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Table 2 Codes identified and their relation to the four main constructs of extended Normalization Process Theory

From: Implementation of secondary fracture prevention services after hip fracture: a qualitative study using extended Normalization Process Theory

‘Capacity’ ‘Potential’ ‘Capability’ ‘Contribution’
Role of dedicated fracture prevention coordinator High levels of support for introducing service Fracture prevention coordinators ‘freeing up’ professionals previously engaged in care Multi-disciplinary team meetings
Multi-disciplinary paperwork: protocols and proforma records Lack of support for introducing service from some professionals Lack of time to deliver intervention Clinical databases
Multi-disciplinary team-work: multi-disciplinary team meetings, joint ward rounds Relationships between different professional groups Lack of capacity to administer DXA scans Internal monitoring systems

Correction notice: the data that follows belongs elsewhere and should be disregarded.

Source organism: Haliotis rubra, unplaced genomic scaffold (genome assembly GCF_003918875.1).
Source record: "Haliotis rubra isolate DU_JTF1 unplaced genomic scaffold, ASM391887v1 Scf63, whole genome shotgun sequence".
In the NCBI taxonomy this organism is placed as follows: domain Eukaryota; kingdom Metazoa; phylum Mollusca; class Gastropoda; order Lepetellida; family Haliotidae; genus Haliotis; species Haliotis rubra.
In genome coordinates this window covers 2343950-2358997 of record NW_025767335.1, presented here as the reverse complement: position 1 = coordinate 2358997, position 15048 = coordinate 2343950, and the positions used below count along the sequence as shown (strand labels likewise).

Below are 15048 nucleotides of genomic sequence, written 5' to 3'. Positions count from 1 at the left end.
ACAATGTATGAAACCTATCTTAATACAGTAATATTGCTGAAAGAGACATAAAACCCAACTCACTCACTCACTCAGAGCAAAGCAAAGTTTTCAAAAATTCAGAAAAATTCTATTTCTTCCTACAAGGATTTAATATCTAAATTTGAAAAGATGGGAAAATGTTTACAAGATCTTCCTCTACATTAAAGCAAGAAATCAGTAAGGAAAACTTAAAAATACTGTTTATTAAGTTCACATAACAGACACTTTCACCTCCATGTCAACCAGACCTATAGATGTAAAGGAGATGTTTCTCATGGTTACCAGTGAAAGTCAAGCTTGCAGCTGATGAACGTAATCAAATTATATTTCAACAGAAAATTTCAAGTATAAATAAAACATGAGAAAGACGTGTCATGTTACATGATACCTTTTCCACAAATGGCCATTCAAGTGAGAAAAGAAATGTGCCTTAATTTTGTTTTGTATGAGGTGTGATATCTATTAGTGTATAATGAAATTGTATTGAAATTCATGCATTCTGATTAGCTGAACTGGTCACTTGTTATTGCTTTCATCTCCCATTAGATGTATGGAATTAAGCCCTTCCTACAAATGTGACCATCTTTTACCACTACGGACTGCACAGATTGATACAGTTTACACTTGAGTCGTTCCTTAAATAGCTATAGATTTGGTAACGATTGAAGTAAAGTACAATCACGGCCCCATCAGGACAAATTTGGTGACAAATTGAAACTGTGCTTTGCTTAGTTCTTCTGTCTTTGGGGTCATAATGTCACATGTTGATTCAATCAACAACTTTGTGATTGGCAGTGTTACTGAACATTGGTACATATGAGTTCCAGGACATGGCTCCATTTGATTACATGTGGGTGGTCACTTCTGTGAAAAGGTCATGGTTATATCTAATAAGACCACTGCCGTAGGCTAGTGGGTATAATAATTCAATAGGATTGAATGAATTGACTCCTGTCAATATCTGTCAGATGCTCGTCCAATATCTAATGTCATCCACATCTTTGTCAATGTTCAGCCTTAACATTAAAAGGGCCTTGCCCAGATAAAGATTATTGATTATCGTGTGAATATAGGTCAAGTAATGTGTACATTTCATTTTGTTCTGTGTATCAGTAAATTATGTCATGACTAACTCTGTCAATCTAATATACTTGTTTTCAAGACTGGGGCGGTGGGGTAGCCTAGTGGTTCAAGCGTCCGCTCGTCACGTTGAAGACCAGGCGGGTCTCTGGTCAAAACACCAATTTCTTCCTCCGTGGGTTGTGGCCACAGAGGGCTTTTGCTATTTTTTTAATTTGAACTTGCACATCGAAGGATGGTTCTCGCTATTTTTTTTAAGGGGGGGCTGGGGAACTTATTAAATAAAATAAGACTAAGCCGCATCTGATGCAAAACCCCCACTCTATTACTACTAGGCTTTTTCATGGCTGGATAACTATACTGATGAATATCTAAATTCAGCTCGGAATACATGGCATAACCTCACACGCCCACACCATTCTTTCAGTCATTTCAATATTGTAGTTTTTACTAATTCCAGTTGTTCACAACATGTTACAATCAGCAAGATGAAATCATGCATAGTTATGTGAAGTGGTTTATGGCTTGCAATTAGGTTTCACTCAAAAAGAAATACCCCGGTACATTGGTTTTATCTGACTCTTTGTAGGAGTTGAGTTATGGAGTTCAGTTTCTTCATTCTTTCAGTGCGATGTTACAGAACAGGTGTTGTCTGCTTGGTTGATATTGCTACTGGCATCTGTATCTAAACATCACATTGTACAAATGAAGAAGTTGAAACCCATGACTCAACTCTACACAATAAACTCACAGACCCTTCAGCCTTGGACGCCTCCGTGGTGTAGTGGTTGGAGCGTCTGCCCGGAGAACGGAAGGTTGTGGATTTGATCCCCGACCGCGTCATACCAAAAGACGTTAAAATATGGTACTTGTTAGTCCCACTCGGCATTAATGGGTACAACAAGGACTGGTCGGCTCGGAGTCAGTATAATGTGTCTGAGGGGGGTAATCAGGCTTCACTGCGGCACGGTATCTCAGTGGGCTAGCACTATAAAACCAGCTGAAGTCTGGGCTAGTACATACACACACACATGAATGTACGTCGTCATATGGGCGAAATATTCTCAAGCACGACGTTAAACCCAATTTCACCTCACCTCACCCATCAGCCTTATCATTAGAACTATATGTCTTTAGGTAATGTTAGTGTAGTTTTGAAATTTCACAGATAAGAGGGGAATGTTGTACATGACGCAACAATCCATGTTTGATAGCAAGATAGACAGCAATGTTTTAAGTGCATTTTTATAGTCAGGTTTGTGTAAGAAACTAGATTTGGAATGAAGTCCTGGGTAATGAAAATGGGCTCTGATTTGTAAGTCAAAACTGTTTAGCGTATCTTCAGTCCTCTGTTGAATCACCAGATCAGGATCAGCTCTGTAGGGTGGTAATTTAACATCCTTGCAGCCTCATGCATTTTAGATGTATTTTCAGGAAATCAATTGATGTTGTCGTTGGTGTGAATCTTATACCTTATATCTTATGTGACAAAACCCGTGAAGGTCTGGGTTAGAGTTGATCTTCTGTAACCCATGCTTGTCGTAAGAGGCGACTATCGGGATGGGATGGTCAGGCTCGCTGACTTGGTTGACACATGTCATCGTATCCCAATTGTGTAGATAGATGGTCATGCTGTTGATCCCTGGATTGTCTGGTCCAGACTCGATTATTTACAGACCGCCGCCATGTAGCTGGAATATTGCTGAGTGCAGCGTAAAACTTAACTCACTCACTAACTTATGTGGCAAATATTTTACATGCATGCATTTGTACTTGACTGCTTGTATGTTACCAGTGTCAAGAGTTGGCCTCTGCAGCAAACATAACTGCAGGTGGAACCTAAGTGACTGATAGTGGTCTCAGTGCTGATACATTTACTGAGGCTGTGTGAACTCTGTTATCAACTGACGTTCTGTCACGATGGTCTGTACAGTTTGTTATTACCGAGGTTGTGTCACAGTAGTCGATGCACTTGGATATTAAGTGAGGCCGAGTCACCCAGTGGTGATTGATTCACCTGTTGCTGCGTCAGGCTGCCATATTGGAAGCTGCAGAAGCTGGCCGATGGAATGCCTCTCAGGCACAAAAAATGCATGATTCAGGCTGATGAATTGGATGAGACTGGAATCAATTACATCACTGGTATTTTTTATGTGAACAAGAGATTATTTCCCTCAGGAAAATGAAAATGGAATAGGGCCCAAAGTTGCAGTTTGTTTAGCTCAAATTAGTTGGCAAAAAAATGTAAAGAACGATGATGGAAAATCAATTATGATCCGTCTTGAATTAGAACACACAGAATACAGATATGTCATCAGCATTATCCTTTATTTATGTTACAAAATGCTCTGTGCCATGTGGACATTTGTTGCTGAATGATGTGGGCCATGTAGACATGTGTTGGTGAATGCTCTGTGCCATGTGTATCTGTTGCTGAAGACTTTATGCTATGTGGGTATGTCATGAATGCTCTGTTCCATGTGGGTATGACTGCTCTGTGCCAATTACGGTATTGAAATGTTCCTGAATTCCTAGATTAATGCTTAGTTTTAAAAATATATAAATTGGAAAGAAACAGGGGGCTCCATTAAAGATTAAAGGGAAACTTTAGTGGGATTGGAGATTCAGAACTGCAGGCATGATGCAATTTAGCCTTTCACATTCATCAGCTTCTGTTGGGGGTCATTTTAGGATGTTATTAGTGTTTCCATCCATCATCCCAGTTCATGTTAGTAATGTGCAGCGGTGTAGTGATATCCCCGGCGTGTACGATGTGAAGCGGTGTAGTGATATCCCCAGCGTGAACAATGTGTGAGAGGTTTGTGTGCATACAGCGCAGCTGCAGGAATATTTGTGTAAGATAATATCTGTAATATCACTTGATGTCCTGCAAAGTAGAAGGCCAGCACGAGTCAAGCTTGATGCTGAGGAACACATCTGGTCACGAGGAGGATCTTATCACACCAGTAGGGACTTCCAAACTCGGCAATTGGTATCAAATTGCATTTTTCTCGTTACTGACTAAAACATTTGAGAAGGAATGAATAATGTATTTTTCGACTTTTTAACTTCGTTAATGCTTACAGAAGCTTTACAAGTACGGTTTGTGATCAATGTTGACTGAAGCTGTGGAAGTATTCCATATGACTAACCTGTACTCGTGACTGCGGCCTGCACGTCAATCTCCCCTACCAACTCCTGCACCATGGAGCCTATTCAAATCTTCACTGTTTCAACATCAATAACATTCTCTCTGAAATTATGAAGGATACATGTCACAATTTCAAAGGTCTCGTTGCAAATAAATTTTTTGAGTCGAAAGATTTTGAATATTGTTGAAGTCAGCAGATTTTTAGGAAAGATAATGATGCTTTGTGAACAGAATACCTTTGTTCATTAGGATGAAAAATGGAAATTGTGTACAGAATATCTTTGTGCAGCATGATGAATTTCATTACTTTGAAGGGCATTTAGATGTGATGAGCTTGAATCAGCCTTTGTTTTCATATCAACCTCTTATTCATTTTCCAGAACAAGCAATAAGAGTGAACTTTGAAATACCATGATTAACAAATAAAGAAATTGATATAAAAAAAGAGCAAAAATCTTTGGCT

Positive working relationships Multi-disciplinary team working Challenges faced by service users in accessing services External monitoring systems linked to funding
Location of professionals close to the service and each other Role of fracture prevention coordinator   
Challenge of securing co-operation and communication with GPs Varying commitment from practitioners in primary care   
High workload in primary care impacting on time spent implementing intervention    
Written communication with GPs, especially discharge summaries and DXA reports    
Potential role of fracture prevention coordinators in primary care